8 OBS tips to make your stream run smoothly

In an ideal world, we would all be using a brand new NVIDIA GeForce 1080 Ti graphics card with an Intel X-Series processor.

But reality is that technology gets old fast, and almost every streamer can make things easier on their PC.

We collected some tips from StreamElements Discord support aces, we hope you’ll find them useful.

Use your Graphics Card for Encoding

It’s important to find out if any components are causing issues for you. For example, if you have such high CPU usage that your PC is slow then there is a setting in OBS called Hardware (NVENC), Hardware (VCE) or Hardware (QSV) within Settings > Output > Streaming.

When NVENC/VCE/QSV is selected this will use your graphics card to do your encoding instead of your CPU, effectively relieving some workload from the CPU and therefore making it less strained.

Load your Overlay from a single Browser Source

StreamElements takes everything possible and puts it all into one single browser source. Loading your overlay from a single source means that your CPU only has to load one source instead of several, which will reduce CPU usage by a lot.

Reduce your overlay to one browser source

Need help with connecting StreamElements overlay with OBS? Watch our video guide.

Adjust Video Bitrate

You can set your Video Bitrate in Settings > Output > Streaming.

The bitrate you are able to upload depends on your Internet upload, I upload at 3500 Kilobits myself (equivalent of 3.5 Megabits).

If you lower the number in this field you should notice that it uses marginally less CPU usage, I do not recommend going any lower than 2000 Kilobites, this will cause pixelation in your stream quality.

Sign up / log into StreamElements

Advanced Encoder Settings

There are a couple of hidden settings within Settings > Output > Streaming

You will need to click Enable Advanced Encoder Settings to access them, then you will see the hidden options available to you.

You can enforce your upload bitrate with the limit you set, this means that you will not upload past a certain amount above your desired bitrate. This will prevent your PC from having to encode more than you feel it’s capable of handling.

The Encoder Preset option sets is simply a case of the higher the selected option means the less CPU usage.

Potentially countering drop in quality from using NVENC/VCE/QSV

If you use NVENC/VCE/QSV you can counter the drop in quality if you raise the Video Bitrate.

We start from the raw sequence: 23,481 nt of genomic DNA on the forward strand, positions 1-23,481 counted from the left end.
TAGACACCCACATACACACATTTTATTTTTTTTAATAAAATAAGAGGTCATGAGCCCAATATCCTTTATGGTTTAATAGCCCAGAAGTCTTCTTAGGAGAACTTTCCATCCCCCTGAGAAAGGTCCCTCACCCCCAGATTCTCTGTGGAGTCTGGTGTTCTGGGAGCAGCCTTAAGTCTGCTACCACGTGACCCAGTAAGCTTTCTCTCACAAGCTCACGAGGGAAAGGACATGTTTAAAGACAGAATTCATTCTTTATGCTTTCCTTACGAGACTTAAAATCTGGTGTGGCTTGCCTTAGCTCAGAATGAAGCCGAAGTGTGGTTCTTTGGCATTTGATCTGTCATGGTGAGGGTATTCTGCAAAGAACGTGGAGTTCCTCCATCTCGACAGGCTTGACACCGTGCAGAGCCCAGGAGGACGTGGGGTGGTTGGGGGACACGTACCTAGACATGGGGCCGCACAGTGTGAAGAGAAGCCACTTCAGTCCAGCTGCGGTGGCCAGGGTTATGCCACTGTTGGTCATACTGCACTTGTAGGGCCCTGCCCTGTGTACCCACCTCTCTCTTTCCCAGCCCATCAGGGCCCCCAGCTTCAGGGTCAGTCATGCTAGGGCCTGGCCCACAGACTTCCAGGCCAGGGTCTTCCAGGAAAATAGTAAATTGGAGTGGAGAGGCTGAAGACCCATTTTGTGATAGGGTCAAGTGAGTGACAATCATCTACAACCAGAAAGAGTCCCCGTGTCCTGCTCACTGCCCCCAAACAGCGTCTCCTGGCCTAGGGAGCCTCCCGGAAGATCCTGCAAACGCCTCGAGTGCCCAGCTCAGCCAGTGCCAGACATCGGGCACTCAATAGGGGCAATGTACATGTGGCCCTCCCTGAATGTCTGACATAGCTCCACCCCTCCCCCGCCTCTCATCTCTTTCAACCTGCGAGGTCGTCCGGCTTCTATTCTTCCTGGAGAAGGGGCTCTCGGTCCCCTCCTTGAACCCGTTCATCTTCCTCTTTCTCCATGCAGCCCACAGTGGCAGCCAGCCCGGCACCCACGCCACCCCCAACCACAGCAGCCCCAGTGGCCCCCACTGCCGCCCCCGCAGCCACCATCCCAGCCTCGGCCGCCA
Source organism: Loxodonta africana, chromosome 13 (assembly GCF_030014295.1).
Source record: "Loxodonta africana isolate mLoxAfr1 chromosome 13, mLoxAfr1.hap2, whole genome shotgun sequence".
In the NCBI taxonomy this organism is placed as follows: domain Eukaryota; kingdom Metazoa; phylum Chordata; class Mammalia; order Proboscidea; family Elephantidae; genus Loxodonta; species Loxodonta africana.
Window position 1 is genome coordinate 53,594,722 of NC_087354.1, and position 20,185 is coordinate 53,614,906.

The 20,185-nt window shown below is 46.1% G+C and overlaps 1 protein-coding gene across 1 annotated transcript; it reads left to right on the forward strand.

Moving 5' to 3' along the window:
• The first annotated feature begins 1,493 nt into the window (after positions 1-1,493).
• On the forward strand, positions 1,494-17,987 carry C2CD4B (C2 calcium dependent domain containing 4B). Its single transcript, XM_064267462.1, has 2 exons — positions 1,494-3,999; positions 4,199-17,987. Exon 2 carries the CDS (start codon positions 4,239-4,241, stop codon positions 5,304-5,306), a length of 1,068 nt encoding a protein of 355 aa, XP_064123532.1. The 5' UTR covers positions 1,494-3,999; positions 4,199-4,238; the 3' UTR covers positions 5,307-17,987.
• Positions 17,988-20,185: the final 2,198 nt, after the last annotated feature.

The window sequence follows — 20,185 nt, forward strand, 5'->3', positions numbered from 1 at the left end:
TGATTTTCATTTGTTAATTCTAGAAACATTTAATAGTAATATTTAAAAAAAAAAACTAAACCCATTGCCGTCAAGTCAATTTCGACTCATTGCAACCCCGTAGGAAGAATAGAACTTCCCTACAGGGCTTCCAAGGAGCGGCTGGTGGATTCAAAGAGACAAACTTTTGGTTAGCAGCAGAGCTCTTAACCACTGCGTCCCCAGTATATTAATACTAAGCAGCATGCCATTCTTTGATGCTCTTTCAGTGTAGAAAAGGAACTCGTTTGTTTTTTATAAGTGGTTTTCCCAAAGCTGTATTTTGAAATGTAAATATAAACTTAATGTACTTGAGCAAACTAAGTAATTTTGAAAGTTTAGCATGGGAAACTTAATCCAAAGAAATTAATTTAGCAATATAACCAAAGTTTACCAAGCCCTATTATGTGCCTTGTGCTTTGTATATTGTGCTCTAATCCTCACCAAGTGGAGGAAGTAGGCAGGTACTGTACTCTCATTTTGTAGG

Be mindful of the fact that people still need to download this data. Twitch doesn’t suggest going over 6000 as an absolute maximum Video Bitrate, they can shut down your stream if you surpass this.

It’s worth remembering that 3500 is a good average for bit rate, this is what I choose to use myself as many people still don’t have very high download speed.

Downscaling your resolution

Downscaling your resolution in Settings > Video is a good way to ensure you’re downscaling so many pixels. If you downscale your resolution down from say 1080p to 720p it means that your CPU only has to encode your stream at 720p, which is only half the pixels.

Obviously not everybody has a 1080p monitor but the process is relatively the same regardless of your monitor resolution.

Selecting a Downscale Filter

The option called Downscale Filter will decide how you choose to downscale your resolution if you choose to do this.

The top option is Bilinear and it is the best option for streaming on a less powerful computer. Since it’s the fastest it doesn’t spend as much resources doing the downscale.

The information in the brackets tells you that you may experience some instances of blur if scaling with this filter, although as somebody who downscales from 1080p to 720p myself with this very same downscale filter I notice no blur, so this may require some testing.

Selecting an FPS to stream at

The FPS you stream at is also a factor in how much resources you’re using, streamers often wonder what to use between 60 or 30 FPS, 30 FPS would be a safer bet than 60 FPS with a less powerful computer.

Sign up / log into StreamElements

Selecting a lower FPS will use less CPU usage not having to capture 60 frames every second but instead half of that.

Of course if you capture half the frames then you will most likely notice that the stream is not as fluid, but at least it’s less work for your CPU and still considered reasonable for most viewers.

We hope you’ll find this list helpful! Our support staff are in StreamElements Discord 24/7 and can further help with more tips and tricks and would love to hear your suggestions as well.

More from StreamElements